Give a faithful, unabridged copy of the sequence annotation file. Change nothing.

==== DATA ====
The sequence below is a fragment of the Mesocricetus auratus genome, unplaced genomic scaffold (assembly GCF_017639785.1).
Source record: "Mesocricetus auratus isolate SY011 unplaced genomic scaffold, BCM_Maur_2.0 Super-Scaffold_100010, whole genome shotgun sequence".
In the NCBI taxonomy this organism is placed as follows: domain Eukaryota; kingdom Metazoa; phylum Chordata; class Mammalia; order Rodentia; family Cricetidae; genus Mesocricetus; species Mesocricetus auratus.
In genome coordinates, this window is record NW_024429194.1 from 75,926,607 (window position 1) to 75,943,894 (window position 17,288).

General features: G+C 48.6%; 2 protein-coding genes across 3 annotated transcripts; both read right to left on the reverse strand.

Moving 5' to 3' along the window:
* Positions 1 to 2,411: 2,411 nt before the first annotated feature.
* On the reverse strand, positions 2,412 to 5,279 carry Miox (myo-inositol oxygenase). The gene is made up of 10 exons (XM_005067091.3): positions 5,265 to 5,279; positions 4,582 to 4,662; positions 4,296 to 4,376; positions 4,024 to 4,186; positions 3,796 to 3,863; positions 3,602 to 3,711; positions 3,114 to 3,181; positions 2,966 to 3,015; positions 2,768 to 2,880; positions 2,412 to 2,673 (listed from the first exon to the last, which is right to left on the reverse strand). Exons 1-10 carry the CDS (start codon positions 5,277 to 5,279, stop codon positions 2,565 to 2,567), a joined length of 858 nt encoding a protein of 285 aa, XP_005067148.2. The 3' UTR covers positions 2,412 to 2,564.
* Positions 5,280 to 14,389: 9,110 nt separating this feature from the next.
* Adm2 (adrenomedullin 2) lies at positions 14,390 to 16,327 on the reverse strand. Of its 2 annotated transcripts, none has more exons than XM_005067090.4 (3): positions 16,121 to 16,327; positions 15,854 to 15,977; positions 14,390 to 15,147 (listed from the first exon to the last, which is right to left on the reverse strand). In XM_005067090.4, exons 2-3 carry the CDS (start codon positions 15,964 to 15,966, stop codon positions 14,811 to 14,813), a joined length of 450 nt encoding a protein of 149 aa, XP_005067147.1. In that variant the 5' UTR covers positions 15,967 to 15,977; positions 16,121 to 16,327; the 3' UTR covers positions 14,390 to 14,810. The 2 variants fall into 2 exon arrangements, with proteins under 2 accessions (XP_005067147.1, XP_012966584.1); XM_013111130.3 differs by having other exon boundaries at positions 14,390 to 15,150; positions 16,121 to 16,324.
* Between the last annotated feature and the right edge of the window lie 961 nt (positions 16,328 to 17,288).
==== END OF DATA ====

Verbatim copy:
The sequence below is a fragment of the Mesocricetus auratus genome, unplaced genomic scaffold (assembly GCF_017639785.1).
Source record: "Mesocricetus auratus isolate SY011 unplaced genomic scaffold, BCM_Maur_2.0 Super-Scaffold_100010, whole genome shotgun sequence".
In the NCBI taxonomy this organism is placed as follows: domain Eukaryota; kingdom Metazoa; phylum Chordata; class Mammalia; order Rodentia; family Cricetidae; genus Mesocricetus; species Mesocricetus auratus.
In genome coordinates, this window is record NW_024429194.1 from 75,926,607 (window position 1) to 75,943,894 (window position 17,288).

General features: G+C 48.6%; 2 protein-coding genes across 3 annotated transcripts; both read right to left on the reverse strand.

Moving 5' to 3' along the window:
* Positions 1 to 2,411: 2,411 nt before the first annotated feature.
* On the reverse strand, positions 2,412 to 5,279 carry Miox (myo-inositol oxygenase). The gene is made up of 10 exons (XM_005067091.3): positions 5,265 to 5,279; positions 4,582 to 4,662; positions 4,296 to 4,376; positions 4,024 to 4,186; positions 3,796 to 3,863; positions 3,602 to 3,711; positions 3,114 to 3,181; positions 2,966 to 3,015; positions 2,768 to 2,880; positions 2,412 to 2,673 (listed from the first exon to the last, which is right to left on the reverse strand). Exons 1-10 carry the CDS (start codon positions 5,277 to 5,279, stop codon positions 2,565 to 2,567), a joined length of 858 nt encoding a protein of 285 aa, XP_005067148.2. The 3' UTR covers positions 2,412 to 2,564.
* Positions 5,280 to 14,389: 9,110 nt separating this feature from the next.
* Adm2 (adrenomedullin 2) lies at positions 14,390 to 16,327 on the reverse strand. Of its 2 annotated transcripts, none has more exons than XM_005067090.4 (3): positions 16,121 to 16,327; positions 15,854 to 15,977; positions 14,390 to 15,147 (listed from the first exon to the last, which is right to left on the reverse strand). In XM_005067090.4, exons 2-3 carry the CDS (start codon positions 15,964 to 15,966, stop codon positions 14,811 to 14,813), a joined length of 450 nt encoding a protein of 149 aa, XP_005067147.1. In that variant the 5' UTR covers positions 15,967 to 15,977; positions 16,121 to 16,327; the 3' UTR covers positions 14,390 to 14,810. The 2 variants fall into 2 exon arrangements, with proteins under 2 accessions (XP_005067147.1, XP_012966584.1); XM_013111130.3 differs by having other exon boundaries at positions 14,390 to 15,150; positions 16,121 to 16,324.
* Between the last annotated feature and the right edge of the window lie 961 nt (positions 16,328 to 17,288).